When to Consider a Genre Change

I’ve been comfortable as a nonfiction writer for years. Why did I switch to fiction? Because I started reading fiction. Starved for entertainment, I ate it up.

Most of it.

A new idea dawns
But some authors were disappointing—their writing sloppy and plots unimaginative.

“I could write as well as these guys do!” I told my husband.

“I’ve thought that for a long time,” Steve said. “Why don’t you?”

Because switching genres terrified me. But I’d faced writing challenges before. Here’s what I did to take the plunge.

Prepare well
I saturated myself in novel writing instruction books, teaching from fiction experts like James Scott Bell at the Writing for the Soul conference, and the camaraderie of like-minded writers in professional groups.

After one conference, three writer friends and I began an online critique group. Following all this study and deliberation, I began plotting my first novel.

Embrace the challenge
I wrote daily, knowing I’d have to work hard, receive criticism, and revise and revise. But when my words stared limply from the screen, I didn’t know what to do.

I went back to the experts and asked my friends to pray—and they must have.

Expect God’s help
The surprise for me was God’s involvement in this novel adventure. Not only did He send a tribe of encouragers, but I also met two bestselling novelists who cared enough to pump me up, challenge me, and pour reality into me. At times it hurt, but who could deny their example and success?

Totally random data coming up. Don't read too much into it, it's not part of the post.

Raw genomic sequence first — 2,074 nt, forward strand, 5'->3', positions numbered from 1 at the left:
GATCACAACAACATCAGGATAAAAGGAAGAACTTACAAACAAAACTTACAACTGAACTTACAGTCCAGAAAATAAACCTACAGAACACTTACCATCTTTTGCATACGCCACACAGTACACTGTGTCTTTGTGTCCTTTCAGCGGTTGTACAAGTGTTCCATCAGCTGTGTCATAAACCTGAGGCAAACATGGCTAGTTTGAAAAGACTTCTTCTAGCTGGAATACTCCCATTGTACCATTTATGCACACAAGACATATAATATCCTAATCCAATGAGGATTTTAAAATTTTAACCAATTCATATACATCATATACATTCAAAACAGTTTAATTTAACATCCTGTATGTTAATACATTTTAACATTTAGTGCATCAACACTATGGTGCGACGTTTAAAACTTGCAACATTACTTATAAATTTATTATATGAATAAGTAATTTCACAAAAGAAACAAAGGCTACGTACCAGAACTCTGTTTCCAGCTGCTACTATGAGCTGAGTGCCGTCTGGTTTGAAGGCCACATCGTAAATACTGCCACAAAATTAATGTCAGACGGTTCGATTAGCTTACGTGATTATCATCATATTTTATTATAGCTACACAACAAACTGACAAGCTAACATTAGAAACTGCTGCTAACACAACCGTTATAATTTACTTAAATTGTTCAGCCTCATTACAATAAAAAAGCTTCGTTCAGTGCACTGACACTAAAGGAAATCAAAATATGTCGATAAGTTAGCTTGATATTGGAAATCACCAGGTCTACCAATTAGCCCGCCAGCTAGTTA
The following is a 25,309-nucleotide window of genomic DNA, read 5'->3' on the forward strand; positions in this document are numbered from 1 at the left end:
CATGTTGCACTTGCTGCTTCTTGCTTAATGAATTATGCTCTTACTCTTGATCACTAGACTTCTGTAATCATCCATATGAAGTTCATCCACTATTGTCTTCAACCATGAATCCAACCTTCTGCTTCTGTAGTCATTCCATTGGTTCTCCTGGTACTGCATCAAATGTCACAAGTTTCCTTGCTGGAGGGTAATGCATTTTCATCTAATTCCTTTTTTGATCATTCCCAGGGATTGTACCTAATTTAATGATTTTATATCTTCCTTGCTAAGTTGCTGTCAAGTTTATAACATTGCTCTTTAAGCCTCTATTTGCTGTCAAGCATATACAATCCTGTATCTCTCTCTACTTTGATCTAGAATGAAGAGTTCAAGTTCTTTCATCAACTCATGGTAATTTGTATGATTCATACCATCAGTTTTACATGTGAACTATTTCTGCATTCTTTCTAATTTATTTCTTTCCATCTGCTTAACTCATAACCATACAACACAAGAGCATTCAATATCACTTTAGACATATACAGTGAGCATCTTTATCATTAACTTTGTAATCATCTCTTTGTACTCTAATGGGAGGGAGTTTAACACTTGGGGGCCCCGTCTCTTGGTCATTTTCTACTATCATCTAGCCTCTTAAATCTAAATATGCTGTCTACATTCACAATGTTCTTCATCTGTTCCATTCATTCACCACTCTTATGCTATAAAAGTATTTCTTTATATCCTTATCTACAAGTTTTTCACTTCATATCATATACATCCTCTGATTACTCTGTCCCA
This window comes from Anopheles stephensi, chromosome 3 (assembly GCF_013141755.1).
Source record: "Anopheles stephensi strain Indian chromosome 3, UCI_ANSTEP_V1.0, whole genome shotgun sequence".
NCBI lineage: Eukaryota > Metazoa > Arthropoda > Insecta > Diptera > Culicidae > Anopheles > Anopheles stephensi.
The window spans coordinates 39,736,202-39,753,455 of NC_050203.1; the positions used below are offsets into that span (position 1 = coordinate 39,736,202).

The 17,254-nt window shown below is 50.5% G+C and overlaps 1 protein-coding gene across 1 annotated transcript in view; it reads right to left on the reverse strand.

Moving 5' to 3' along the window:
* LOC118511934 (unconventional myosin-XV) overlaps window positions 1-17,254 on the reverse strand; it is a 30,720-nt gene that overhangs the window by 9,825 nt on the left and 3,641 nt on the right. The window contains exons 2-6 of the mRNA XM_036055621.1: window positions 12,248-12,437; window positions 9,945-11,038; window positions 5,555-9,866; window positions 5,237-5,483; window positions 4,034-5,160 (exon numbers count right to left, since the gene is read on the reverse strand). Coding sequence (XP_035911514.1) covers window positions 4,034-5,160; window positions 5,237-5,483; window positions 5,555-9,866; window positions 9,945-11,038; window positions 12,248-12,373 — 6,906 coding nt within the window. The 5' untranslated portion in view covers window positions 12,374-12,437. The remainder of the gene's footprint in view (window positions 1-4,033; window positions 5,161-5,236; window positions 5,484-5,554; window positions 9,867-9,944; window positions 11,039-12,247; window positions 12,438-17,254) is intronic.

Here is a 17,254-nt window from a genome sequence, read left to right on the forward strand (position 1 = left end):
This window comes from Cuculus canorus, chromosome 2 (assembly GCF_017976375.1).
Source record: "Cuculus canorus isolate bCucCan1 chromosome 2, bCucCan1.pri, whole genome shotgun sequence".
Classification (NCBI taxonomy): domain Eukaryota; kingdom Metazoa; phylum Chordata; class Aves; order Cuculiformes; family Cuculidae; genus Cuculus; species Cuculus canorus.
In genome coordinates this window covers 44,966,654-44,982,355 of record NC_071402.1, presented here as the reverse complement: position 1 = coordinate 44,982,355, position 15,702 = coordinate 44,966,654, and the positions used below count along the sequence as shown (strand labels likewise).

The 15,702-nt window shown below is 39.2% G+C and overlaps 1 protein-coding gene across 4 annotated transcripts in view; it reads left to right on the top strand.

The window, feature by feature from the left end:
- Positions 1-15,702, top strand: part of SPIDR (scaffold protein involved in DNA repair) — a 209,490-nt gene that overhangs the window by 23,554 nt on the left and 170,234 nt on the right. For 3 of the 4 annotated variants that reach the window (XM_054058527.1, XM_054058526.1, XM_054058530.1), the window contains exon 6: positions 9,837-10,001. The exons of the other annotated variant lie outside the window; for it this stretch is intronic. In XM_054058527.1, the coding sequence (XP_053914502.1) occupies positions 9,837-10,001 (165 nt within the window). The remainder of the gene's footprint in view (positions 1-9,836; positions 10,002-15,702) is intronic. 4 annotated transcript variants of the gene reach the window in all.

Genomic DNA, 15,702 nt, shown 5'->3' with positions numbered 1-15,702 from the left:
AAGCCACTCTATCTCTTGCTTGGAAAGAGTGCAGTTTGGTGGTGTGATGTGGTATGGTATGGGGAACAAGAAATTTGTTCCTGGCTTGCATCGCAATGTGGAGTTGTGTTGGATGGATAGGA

I’m still working on revisions. Lots of them.

I’m no longer critical of those novelists I once pooh-poohed. Sweat made room for respect. Writing a novel represents months, even years, of hard work invisible to the reader.

I am fully committed to my new genre. Daily, I thank God for Steve’s nudging me to try, for my friends who pray and cheer, for the champions of fiction who invest their energy in me.

I’ve always loved my readers, but now I love my characters, too—their dreams, their needs, and their challenges. I can’t imagine life without them.

React: What successes have you had that give you the courage to try new things?

Virelle Kidder is a CWG mentor, conference speaker, and the author of six nonfiction books. Her new novel is still in the works.

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